All guys wanted to be him, all girls wanted to date him. He was your classic teenage horror show. 

There were some supremely lonely years after Brian ditched me for the cool crowd, but luckily Julian transferred to our school last year and we hit it off instantly. He’s one of very few people I actually liked in this school. No, that wasn’t fair—I liked a lot of kids, just none of the ones we were supposed to be cheering for today.

“What are we supposed to be honoring them for?” I asked, honestly perplexed. “It’s not like they’ve found the cure for cancer, they’ve just won some games.”

Julian was the only person I could say stuff like this to. Thank God he came to our school. I finally had someone in my life who understood me. 

And that right there was the reason I couldn’t bring myself to make a move.

I had a thing for my friend. Cliché and predictable, I know, but there it was. He was cute in a dorky emo kind of way. Lanky and tall, with dark-framed glasses and a jaded sarcasm that perfectly matched my own. Sitting next to one another, we must have made quite the geeky pair. Him with his glasses and ironic T-shirts and me with my oversized cardigans and blonde hair twisted up in knots on top of my head. No matter how I tried to keep it back, wispy strands always managed to float down around my face. Fine hair, my mom’s hairdresser called it. I called it thin and uncooperative. It was a white-blonde and always had been. Like everything else about me, my hair seemed to get stunted in my youth. It looked exactly the same as it did in the fifth grade. Sadly, everything else about me stayed the same too. I was still holding out hope that boobs and butt were coming my way, but I wasn’t expecting much. 

However, as my little sister liked to point out, it wouldn’t matter even if I did get curves since my clothes were on the loose side anyways. Oversized sweaters and slouchy jeans were pretty much my uniform.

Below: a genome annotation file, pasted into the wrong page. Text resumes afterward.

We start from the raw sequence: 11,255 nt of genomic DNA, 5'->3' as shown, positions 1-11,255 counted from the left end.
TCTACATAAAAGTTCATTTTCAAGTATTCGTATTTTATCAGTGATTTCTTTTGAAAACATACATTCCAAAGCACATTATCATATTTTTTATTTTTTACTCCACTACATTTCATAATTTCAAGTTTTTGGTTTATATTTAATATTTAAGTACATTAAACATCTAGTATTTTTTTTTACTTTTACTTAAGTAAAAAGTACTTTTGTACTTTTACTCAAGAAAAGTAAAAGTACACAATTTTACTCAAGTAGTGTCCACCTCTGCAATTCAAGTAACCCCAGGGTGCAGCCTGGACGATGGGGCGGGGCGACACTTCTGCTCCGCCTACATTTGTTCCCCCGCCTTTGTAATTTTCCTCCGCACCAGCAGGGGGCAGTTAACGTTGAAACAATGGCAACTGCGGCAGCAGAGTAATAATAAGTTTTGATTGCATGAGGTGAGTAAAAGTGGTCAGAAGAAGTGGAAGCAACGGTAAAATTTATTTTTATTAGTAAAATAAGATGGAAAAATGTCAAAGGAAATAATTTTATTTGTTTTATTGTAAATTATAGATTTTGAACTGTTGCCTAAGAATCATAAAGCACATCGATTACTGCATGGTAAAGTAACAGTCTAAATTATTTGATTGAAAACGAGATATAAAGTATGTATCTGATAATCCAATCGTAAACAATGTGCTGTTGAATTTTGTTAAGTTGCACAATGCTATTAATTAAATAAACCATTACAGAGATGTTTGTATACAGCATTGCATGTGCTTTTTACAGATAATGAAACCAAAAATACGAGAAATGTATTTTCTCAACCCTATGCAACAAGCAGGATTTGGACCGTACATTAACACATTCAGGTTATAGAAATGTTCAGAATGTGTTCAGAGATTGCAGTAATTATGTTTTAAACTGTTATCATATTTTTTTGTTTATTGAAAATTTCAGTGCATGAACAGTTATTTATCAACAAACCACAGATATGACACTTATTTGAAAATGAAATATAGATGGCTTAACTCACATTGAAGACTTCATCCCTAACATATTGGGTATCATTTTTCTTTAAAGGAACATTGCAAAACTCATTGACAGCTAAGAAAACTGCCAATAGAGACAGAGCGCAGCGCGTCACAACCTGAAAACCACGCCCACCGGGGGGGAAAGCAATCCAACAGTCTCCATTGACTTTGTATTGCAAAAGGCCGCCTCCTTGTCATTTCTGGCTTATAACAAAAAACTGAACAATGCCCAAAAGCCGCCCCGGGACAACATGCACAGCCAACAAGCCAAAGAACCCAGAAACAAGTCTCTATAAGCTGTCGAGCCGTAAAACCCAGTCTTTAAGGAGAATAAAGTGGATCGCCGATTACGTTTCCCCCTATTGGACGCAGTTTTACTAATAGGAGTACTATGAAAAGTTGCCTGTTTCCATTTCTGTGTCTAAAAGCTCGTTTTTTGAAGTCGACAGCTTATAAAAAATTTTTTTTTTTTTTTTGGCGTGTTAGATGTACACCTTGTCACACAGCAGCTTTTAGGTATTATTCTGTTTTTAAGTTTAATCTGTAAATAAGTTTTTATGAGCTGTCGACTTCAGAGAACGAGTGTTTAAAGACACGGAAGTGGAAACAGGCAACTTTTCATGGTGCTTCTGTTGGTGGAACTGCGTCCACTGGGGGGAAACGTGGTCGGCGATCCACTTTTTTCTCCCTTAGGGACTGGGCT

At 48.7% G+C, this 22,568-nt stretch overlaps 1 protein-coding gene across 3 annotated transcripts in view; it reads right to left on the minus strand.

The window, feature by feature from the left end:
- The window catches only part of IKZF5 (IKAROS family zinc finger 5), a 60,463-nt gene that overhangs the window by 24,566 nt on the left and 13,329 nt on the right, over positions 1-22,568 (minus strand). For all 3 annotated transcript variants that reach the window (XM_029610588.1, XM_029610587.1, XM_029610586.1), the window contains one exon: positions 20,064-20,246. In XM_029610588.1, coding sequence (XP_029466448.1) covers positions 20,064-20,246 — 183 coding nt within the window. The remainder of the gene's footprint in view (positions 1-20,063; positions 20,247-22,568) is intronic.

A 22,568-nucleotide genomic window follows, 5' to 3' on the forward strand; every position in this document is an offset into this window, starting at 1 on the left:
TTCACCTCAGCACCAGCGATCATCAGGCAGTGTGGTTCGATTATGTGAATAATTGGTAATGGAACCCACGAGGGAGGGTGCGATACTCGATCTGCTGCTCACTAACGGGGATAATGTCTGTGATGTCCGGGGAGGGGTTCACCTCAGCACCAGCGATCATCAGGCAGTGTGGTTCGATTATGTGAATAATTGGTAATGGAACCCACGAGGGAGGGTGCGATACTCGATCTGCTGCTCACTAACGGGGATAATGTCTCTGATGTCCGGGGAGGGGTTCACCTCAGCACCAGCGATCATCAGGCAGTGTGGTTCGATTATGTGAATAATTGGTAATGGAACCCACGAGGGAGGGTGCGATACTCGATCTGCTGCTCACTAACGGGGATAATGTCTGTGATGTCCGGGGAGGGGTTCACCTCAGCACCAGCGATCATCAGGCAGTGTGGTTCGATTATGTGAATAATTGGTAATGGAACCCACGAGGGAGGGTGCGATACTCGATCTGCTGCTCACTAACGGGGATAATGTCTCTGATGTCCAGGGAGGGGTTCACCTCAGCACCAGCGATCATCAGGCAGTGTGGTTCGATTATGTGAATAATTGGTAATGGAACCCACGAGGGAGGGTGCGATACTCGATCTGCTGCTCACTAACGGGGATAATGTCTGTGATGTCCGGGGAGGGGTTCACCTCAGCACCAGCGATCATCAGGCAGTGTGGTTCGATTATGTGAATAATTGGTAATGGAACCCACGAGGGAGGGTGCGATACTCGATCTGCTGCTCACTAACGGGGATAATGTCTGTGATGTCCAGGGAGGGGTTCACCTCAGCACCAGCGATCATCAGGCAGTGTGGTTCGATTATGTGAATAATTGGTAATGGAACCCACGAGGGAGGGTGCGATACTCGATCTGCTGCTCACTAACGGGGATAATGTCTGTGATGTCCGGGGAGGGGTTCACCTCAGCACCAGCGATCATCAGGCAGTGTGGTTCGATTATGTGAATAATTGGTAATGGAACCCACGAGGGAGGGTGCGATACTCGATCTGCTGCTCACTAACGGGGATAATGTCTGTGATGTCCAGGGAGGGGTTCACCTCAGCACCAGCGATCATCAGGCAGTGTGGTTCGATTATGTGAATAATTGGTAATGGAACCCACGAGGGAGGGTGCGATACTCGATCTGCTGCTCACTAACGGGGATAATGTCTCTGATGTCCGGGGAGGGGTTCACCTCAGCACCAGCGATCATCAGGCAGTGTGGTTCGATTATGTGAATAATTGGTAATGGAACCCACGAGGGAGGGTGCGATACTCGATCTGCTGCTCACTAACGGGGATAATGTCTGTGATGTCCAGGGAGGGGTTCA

I was fine with my look—except for the boobs and butt thing. Those would be nice, if for no other reason than I might actually start to look my age. I could drive a car yet I’d recently been given a hard time by a ticket taker for attempting to see a PG-13 movie on my own.

So embarrassing.

But back to my point—I was pretty certain Julian and I stuck out as the dweebs we were, but honestly, I wouldn’t have had it any other way. I was still thankful I wasn’t sitting alone at this assembly like I had freshman and sophomore year, before Julian had arrived.

He hated this crowd as much as I did. That alone would have made us friends. But the fact that he was also into art and music had sealed the deal. It wasn’t easy to find creative types in our school, which valued brute strength and mindless athleticism over anything with substance and soul.

You’re probably thinking—jaded much? Yeah, I know. But you would be too if you went to a school where the dumbest and most shallow of the bunch were considered gods, and the rest of us were invisible or mocked. Sometimes both depending on the day.

Julian leaned over to be heard over the crowd. “Next week I’m throwing you a school assembly.”

His tone was so serious, I was already grinning. “Oh yeah?”

He nodded somberly. “A parade, really.”

“That sounds nice,” I said, playing along. “What did I do to deserve such an honor?”

He looked me straight in the eyes and I felt a sudden onset of nerves. “You got an A in algebra.”

I laughed. “I totally did! Why aren’t we celebrating me right now?”